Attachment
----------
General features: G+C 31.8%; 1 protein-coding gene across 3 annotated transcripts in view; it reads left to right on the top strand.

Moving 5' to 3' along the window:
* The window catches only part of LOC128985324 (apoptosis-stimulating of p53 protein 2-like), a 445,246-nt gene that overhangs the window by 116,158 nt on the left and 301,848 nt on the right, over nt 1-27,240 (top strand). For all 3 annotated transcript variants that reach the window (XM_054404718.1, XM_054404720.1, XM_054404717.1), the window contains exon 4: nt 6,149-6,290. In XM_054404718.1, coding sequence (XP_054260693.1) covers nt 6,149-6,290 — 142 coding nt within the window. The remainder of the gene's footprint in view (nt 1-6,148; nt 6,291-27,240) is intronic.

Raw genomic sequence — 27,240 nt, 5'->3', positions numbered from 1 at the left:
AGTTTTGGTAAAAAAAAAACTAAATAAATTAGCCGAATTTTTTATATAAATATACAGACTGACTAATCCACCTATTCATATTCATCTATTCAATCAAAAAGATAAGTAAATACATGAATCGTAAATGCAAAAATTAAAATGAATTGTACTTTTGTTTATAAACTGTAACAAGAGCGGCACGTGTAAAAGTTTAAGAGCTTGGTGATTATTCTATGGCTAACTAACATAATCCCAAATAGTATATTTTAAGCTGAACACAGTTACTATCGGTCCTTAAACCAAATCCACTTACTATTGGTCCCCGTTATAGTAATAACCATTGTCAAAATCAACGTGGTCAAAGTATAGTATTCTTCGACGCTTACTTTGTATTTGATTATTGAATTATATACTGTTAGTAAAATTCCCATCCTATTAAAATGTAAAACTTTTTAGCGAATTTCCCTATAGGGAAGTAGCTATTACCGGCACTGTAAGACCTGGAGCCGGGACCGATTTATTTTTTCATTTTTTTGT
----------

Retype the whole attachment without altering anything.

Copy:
General features: G+C 31.8%; 1 protein-coding gene across 3 annotated transcripts in view; it reads left to right on the top strand.

Moving 5' to 3' along the window:
* The window catches only part of LOC128985324 (apoptosis-stimulating of p53 protein 2-like), a 445,246-nt gene that overhangs the window by 116,158 nt on the left and 301,848 nt on the right, over nt 1-27,240 (top strand). For all 3 annotated transcript variants that reach the window (XM_054404718.1, XM_054404720.1, XM_054404717.1), the window contains exon 4: nt 6,149-6,290. In XM_054404718.1, coding sequence (XP_054260693.1) covers nt 6,149-6,290 — 142 coding nt within the window. The remainder of the gene's footprint in view (nt 1-6,148; nt 6,291-27,240) is intronic.

Raw genomic sequence — 27,240 nt, 5'->3', positions numbered from 1 at the left:
AGTTTTGGTAAAAAAAAAACTAAATAAATTAGCCGAATTTTTTATATAAATATACAGACTGACTAATCCACCTATTCATATTCATCTATTCAATCAAAAAGATAAGTAAATACATGAATCGTAAATGCAAAAATTAAAATGAATTGTACTTTTGTTTATAAACTGTAACAAGAGCGGCACGTGTAAAAGTTTAAGAGCTTGGTGATTATTCTATGGCTAACTAACATAATCCCAAATAGTATATTTTAAGCTGAACACAGTTACTATCGGTCCTTAAACCAAATCCACTTACTATTGGTCCCCGTTATAGTAATAACCATTGTCAAAATCAACGTGGTCAAAGTATAGTATTCTTCGACGCTTACTTTGTATTTGATTATTGAATTATATACTGTTAGTAAAATTCCCATCCTATTAAAATGTAAAACTTTTTAGCGAATTTCCCTATAGGGAAGTAGCTATTACCGGCACTGTAAGACCTGGAGCCGGGACCGATTTATTTTTTCATTTTTTTGT